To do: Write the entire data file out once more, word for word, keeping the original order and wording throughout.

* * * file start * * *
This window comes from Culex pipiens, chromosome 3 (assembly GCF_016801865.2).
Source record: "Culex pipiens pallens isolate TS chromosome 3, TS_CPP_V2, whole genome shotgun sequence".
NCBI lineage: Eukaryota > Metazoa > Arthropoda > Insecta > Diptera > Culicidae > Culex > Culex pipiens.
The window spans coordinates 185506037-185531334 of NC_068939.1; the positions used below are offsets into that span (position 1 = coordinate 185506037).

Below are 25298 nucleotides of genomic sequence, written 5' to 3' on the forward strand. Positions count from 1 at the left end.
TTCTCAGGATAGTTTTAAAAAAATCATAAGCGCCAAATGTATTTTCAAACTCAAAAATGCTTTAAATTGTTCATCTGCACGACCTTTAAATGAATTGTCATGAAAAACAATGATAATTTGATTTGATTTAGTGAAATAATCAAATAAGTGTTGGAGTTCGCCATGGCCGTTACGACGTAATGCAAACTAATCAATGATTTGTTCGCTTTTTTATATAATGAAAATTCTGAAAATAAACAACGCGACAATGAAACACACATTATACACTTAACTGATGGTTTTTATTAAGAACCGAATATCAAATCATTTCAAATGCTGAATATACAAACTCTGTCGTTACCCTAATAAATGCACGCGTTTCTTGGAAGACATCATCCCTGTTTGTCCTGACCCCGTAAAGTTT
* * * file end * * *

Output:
This window comes from Culex pipiens, chromosome 3 (assembly GCF_016801865.2).
Source record: "Culex pipiens pallens isolate TS chromosome 3, TS_CPP_V2, whole genome shotgun sequence".
NCBI lineage: Eukaryota > Metazoa > Arthropoda > Insecta > Diptera > Culicidae > Culex > Culex pipiens.
The window spans coordinates 185506037-185531334 of NC_068939.1; the positions used below are offsets into that span (position 1 = coordinate 185506037).

Below are 25298 nucleotides of genomic sequence, written 5' to 3' on the forward strand. Positions count from 1 at the left end.
TTCTCAGGATAGTTTTAAAAAAATCATAAGCGCCAAATGTATTTTCAAACTCAAAAATGCTTTAAATTGTTCATCTGCACGACCTTTAAATGAATTGTCATGAAAAACAATGATAATTTGATTTGATTTAGTGAAATAATCAAATAAGTGTTGGAGTTCGCCATGGCCGTTACGACGTAATGCAAACTAATCAATGATTTGTTCGCTTTTTTATATAATGAAAATTCTGAAAATAAACAACGCGACAATGAAACACACATTATACACTTAACTGATGGTTTTTATTAAGAACCGAATATCAAATCATTTCAAATGCTGAATATACAAACTCTGTCGTTACCCTAATAAATGCACGCGTTTCTTGGAAGACATCATCCCTGTTTGTCCTGACCCCGTAAAGTTT